470. Despatch From the Embassy in Thailand to the Department of State1
- Embassy Despatch 458, March 24, 19552
- Prime Minister’s Response to U.S. Ambassador’s Suggestions Concerning Thai Economic Policy
The referenced despatch transmitted a copy of my letter of March 21 addressed to the Prime Minister, recording at the latter’s request the suggestions which I had orally proffered to him on March 18 as to measures which the Government of Thailand might appropriately take to assure the more effective use of its economic resources. As indicated in the referenced despatch, these suggestions had been favorably received by the Prime Minister when orally outlined to him.[Page 815]
I have just received a letter dated April 13 signed by the Prime Minister3 expressing appreciation for my suggestions and indicating that these “coincide with the policy of the Government to improve upon public administration” in Thailand. A copy of this letter is transmitted herewith. Attention is invited to the fact that the Prime Minister is not entirely persuaded of the necessity of creating a Budget Bureau, as I had proposed, “under the direction of the Ministry of Finance for the purpose of examining budget requests prior to their presentation to the National Assembly and of supervising the expenditure of funds already appropriated”. He says, in this connection, that the Comptroller General’s Department within the Ministry of Finance is now charged with precisely these responsibilities. While this is very largely true as a matter of law, the fact is that large sums of revenue and expenditure are actually outside the controls exercised by the Comptroller General. My suggestion, therefore, was put forward after informal consultations between representatives of the Ministry of Finance and those of my Embassy and USOM precisely to emphasize the importance of such functions. Nevertheless, as the Prime Minister indicates, whether or not a new “Budget Bureau” is created or the Comptroller General’s Department is reenforced is a matter of form rather than substance, provided the power of review of requests and supervision of expenditures is vested in a semi-autonomous governmental body. It is encouraging in this connection to observe that the Prime Minister refers, as had the referenced despatch, to the recent request of the Minister of Finance to earmark part of U.S. defense support funds to finance a study by U.S. experts of means by which Thailand’s system of public finance and fiscal management may be improved.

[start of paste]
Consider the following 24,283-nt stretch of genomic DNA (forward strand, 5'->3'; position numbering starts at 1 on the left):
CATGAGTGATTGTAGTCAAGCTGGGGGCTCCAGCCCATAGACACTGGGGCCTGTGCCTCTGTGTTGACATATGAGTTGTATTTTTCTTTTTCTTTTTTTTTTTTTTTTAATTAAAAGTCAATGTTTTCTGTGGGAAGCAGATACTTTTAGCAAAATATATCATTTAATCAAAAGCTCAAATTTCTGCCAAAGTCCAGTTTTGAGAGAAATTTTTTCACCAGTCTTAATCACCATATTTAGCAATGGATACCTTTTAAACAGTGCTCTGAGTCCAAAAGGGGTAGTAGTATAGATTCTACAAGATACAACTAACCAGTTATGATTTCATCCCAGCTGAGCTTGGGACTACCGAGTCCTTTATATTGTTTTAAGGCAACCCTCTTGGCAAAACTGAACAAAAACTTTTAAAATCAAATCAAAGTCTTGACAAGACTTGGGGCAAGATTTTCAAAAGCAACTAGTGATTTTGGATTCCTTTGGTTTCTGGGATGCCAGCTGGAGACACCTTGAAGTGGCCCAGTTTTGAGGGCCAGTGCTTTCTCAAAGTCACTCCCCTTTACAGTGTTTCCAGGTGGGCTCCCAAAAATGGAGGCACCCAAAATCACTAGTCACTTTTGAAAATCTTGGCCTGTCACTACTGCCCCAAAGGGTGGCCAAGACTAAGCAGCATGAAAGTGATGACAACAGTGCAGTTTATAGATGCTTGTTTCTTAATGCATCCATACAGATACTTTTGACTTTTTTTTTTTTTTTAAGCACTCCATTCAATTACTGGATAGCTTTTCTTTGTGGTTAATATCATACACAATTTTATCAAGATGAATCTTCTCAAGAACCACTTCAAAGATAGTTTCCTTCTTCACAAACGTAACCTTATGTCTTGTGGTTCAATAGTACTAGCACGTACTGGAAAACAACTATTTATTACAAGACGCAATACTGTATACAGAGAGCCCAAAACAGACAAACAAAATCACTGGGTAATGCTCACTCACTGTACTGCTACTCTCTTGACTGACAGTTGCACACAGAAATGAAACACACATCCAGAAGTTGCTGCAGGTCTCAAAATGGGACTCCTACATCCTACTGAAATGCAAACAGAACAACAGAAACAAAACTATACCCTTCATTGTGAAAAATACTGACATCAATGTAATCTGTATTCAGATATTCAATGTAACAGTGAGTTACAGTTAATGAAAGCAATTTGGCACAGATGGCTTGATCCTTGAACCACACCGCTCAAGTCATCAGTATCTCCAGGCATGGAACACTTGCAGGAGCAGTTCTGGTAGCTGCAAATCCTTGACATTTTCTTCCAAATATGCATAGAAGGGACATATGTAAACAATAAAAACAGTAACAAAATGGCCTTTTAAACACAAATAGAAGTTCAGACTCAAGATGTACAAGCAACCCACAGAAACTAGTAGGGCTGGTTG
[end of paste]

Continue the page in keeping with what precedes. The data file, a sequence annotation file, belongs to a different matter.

Despite the Prime Minister’s view that my suggestions coincide with the policy of his government in economic matters, it is obvious that many of these policies have still to be translated into action. With the formal indorsement which his letter now offers, we intend on every appropriate occasion to encourage Thai Government officials to carry out those policies.